This laboratory study compared the effect of surface coatings on patterns and amounts of fluoride released from four glass ionomer cements and two fluoride-containing resin composites.
Twelve cylinders of each material were prepared in a polyethylene mold. The experimental groups (n = 6) were coated with one layer of an adhesive resin (3M Scotchbond Multipurpose Adhesive), while the control groups (n = 6) remained uncoated. Cumulative fluoride release into deionized water was measured on days 1, 2, 3, 7, 14, 21 and 28 using an ion analyzer. Total fluoride release after 28 days was analyzed for significant differences among materials using one-way ANOVA and Student-Newman-Keuls test (p < 0.05).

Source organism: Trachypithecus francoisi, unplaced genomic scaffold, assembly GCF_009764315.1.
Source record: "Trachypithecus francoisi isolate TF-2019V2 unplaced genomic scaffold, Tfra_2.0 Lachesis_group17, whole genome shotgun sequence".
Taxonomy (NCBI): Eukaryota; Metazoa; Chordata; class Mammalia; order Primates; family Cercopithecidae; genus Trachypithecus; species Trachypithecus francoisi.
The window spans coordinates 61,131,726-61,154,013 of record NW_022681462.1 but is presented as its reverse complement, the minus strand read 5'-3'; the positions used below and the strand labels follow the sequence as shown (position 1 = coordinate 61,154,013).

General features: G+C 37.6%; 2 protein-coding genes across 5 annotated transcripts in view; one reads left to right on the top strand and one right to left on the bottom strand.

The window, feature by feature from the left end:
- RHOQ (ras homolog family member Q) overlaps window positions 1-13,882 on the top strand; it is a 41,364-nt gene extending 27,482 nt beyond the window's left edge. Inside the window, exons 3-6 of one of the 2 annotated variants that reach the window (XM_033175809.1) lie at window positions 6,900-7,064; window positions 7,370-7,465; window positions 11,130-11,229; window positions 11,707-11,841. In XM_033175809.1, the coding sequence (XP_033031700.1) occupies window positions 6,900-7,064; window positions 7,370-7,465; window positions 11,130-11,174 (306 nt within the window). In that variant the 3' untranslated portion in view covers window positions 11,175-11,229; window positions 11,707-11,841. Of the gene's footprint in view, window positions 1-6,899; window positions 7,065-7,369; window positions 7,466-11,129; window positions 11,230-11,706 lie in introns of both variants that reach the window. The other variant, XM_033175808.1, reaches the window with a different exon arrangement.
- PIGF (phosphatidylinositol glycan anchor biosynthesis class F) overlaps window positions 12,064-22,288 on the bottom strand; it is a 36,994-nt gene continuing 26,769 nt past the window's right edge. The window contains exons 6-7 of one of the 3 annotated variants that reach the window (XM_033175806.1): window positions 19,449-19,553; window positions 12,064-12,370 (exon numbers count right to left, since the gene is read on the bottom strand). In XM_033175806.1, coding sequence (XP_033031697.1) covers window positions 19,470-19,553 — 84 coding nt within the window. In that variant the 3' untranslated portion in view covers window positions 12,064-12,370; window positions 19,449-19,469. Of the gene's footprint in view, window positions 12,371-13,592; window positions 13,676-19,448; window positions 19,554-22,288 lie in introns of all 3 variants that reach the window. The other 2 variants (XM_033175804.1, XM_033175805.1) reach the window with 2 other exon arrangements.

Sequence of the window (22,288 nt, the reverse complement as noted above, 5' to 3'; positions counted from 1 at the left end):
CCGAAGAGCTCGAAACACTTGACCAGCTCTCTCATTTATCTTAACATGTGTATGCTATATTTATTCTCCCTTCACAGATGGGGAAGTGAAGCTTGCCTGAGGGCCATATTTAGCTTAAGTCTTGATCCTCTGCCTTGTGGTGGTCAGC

The total amounts of fluoride release from the coated samples were found to be significantly less than the uncoated samples for all materials, except Solitaire. The uncoated samples released a total amount of fluoride of between 2.3 and 85.4 ppm, while the coated samples released a total amount of fluoride of between < 0.2 and 24.1 ppm. Similar patterns of fluoride release were found in coated and uncoated samples.
The results indicated that the application of a dentin adhesive coating did not completely prevent fluoride release from glass ionomer cements and fluoridated resin composites, although the amounts were significantly less. Clinically, it suggests that a continued release of fluoride from glass ionomer cements and fluoridated resin composites is possible after placing a thin layer of resin adhesive. The clinical significance of these findings is not known.